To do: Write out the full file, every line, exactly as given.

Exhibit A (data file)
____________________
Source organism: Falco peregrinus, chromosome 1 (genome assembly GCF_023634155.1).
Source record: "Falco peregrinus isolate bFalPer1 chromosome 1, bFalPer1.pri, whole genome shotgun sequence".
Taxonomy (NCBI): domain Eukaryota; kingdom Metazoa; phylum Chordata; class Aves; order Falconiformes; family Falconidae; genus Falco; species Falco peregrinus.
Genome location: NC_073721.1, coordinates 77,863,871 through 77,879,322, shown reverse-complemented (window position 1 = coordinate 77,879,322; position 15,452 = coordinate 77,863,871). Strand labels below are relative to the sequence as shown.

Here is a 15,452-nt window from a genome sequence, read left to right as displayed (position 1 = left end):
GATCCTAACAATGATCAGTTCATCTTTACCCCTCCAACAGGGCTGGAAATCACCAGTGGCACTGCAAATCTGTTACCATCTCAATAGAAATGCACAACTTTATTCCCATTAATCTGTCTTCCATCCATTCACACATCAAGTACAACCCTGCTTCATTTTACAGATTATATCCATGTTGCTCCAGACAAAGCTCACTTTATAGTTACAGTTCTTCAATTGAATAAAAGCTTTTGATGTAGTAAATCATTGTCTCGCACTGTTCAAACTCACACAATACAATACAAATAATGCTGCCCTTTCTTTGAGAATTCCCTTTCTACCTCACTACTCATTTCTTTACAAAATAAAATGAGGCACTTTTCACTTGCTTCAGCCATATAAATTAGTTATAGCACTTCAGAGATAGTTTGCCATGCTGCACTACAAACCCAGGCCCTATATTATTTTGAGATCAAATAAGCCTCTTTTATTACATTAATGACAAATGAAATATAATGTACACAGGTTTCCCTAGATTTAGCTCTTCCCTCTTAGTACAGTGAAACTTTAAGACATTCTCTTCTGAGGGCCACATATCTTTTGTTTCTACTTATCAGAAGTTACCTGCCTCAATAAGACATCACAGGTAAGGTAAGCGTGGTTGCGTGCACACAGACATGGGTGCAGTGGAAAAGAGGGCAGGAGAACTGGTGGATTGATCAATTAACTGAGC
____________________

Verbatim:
Source organism: Falco peregrinus, chromosome 1 (genome assembly GCF_023634155.1).
Source record: "Falco peregrinus isolate bFalPer1 chromosome 1, bFalPer1.pri, whole genome shotgun sequence".
Taxonomy (NCBI): domain Eukaryota; kingdom Metazoa; phylum Chordata; class Aves; order Falconiformes; family Falconidae; genus Falco; species Falco peregrinus.
Genome location: NC_073721.1, coordinates 77,863,871 through 77,879,322, shown reverse-complemented (window position 1 = coordinate 77,879,322; position 15,452 = coordinate 77,863,871). Strand labels below are relative to the sequence as shown.

Here is a 15,452-nt window from a genome sequence, read left to right as displayed (position 1 = left end):
GATCCTAACAATGATCAGTTCATCTTTACCCCTCCAACAGGGCTGGAAATCACCAGTGGCACTGCAAATCTGTTACCATCTCAATAGAAATGCACAACTTTATTCCCATTAATCTGTCTTCCATCCATTCACACATCAAGTACAACCCTGCTTCATTTTACAGATTATATCCATGTTGCTCCAGACAAAGCTCACTTTATAGTTACAGTTCTTCAATTGAATAAAAGCTTTTGATGTAGTAAATCATTGTCTCGCACTGTTCAAACTCACACAATACAATACAAATAATGCTGCCCTTTCTTTGAGAATTCCCTTTCTACCTCACTACTCATTTCTTTACAAAATAAAATGAGGCACTTTTCACTTGCTTCAGCCATATAAATTAGTTATAGCACTTCAGAGATAGTTTGCCATGCTGCACTACAAACCCAGGCCCTATATTATTTTGAGATCAAATAAGCCTCTTTTATTACATTAATGACAAATGAAATATAATGTACACAGGTTTCCCTAGATTTAGCTCTTCCCTCTTAGTACAGTGAAACTTTAAGACATTCTCTTCTGAGGGCCACATATCTTTTGTTTCTACTTATCAGAAGTTACCTGCCTCAATAAGACATCACAGGTAAGGTAAGCGTGGTTGCGTGCACACAGACATGGGTGCAGTGGAAAAGAGGGCAGGAGAACTGGTGGATTGATCAATTAACTGAGC